Federal Data Reveals K-12 Enrollment Remains Stable but Below Pre-COVID Levels

According to newly released federal data, enrollment in U.S. schools was relatively stable from 2021 to 2022, but the number of K-12 students remained lower than pre-pandemic levels.

According to the National Center for Education Statistics, enrollment was still 2% lower than 2019 figures, with nearly 50 million students. Only Idaho and North Dakota experienced a 2% increase in enrollment during this time period, while states like California, Mississippi, and New York saw declines of at least 5%.

The data confirms earlier state-level findings and research that indicate a loss of students from traditional school districts and a shift towards private schools, homeschooling, and alternative models such as microschools and hybrid programs. These trends, along with pre-existing declines in the number of school-age children, suggest that most districts should not expect enrollment growth in the near future, and many have already announced school closures.

“This national demographic decline has significant implications for whether schools can expect enrollment to bounce back,” said Thomas Dee, an economist at Stanford University who tracks pandemic-era enrollment data. As the American population ages, he added, “We are witnessing its effects on schools – long-term enrollment losses and the corresponding pressure to close schools and lay off staff.”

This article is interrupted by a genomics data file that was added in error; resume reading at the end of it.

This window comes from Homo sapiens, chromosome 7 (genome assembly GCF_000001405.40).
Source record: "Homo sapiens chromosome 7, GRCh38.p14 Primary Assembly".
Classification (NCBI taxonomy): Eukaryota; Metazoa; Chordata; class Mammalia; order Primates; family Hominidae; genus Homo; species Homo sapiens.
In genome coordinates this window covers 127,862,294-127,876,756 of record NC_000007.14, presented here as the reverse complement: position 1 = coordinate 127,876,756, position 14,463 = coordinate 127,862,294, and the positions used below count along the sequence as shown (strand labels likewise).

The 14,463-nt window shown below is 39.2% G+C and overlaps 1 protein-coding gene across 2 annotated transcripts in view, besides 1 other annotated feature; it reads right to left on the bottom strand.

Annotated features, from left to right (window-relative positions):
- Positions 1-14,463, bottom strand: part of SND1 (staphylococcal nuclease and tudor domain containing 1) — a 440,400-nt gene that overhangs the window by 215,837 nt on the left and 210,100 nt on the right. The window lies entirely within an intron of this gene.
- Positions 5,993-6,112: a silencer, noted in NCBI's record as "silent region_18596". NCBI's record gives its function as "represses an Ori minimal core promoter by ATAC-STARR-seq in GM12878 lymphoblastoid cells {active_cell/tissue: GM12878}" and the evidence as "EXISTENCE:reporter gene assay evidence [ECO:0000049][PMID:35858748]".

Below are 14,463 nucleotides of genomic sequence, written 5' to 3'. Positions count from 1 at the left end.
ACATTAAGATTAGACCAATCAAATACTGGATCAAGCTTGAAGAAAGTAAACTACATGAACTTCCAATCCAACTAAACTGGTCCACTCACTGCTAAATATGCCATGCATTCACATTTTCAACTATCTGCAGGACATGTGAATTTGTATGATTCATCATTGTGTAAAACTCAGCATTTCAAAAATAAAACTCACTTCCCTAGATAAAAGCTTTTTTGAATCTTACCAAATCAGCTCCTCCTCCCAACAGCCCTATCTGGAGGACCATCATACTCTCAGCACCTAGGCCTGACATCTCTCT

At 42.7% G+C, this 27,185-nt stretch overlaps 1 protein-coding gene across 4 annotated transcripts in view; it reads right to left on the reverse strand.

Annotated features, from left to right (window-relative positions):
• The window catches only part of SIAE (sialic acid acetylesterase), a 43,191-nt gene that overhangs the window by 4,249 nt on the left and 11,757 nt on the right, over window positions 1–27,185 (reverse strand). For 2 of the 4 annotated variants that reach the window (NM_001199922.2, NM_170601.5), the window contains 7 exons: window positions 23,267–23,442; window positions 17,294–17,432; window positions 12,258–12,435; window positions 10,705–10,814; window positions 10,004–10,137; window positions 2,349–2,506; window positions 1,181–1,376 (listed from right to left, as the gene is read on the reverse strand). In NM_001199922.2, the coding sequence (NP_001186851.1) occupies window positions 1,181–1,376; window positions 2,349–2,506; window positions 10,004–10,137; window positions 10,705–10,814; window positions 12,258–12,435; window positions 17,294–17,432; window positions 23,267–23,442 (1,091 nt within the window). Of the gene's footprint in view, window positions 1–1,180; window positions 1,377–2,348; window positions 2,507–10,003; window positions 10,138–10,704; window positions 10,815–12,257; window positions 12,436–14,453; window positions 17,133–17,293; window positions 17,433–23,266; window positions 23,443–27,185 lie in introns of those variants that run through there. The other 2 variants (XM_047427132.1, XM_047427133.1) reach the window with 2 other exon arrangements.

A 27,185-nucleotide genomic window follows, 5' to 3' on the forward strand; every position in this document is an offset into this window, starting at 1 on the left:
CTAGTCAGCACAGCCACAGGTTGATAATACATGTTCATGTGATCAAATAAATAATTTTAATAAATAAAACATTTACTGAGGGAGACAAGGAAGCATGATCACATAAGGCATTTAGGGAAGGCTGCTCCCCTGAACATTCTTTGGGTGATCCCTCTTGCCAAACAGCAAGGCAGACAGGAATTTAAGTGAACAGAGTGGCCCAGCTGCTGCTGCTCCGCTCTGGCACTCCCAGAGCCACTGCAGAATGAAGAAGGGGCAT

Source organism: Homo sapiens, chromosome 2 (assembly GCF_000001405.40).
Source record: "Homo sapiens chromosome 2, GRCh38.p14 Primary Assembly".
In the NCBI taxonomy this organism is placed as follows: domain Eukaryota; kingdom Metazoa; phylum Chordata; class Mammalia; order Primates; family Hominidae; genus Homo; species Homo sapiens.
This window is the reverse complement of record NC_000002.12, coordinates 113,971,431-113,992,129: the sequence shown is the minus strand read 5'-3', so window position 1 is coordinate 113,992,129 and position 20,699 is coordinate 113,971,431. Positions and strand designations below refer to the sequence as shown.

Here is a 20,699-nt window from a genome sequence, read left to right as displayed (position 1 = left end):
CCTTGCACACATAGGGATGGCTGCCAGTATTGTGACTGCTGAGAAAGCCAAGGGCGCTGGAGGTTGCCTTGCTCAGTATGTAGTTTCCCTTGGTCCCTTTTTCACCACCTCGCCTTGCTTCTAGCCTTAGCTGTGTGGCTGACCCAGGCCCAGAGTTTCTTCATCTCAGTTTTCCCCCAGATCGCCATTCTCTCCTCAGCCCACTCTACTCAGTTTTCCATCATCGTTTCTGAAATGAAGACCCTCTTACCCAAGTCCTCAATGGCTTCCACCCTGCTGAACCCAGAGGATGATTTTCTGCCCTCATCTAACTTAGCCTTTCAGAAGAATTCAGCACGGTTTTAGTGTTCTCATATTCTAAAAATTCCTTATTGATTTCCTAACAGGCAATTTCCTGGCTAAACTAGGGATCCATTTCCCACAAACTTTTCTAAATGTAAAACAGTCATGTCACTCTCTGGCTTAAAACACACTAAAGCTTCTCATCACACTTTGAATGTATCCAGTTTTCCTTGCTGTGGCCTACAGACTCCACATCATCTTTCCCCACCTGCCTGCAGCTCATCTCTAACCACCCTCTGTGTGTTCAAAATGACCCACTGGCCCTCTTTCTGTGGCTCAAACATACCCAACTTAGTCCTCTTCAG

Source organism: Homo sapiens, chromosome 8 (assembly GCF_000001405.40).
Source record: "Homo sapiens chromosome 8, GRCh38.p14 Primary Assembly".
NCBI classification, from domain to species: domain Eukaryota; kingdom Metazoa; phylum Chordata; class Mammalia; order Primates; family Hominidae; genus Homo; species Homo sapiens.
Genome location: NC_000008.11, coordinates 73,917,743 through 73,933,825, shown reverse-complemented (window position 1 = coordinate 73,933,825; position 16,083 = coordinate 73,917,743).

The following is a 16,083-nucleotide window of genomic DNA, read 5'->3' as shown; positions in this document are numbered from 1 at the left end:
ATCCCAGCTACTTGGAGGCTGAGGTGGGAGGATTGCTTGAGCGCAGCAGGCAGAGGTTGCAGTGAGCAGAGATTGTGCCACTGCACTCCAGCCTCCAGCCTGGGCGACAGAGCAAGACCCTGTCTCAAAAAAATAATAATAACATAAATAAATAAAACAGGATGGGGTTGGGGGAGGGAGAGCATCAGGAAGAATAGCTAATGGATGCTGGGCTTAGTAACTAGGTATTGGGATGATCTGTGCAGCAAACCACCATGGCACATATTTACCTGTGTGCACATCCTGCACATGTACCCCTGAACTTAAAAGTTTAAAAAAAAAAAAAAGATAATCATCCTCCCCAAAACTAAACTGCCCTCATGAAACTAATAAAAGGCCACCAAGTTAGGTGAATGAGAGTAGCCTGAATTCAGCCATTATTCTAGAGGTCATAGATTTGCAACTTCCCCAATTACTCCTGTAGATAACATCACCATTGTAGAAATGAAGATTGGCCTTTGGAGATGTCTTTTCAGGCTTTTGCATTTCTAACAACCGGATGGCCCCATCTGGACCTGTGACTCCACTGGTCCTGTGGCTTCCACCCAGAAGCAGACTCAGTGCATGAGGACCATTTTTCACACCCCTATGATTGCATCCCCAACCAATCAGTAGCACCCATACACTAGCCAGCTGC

In December, the NCES released data that showed a slight increase in private school enrollment during the same time period when public schools experienced their largest declines. Officials will release updated data on students attending private schools and those who are homeschooled later this year, although these figures may not provide a complete picture.

“We have reason to believe that the number of students being home-educated will increase, even though much home education may go unreported,” said Sofoklis Goulas, a researcher at the Brookings Institution who has analyzed enrollment data.

Despite relatively flat enrollment between 2021 and 2022, with less than a 1% increase, there was significant variation at the state level. Louisiana experienced the highest growth with a 5% increase, while several states, including California, Colorado, Illinois, and New York, saw declines of at least 4%.

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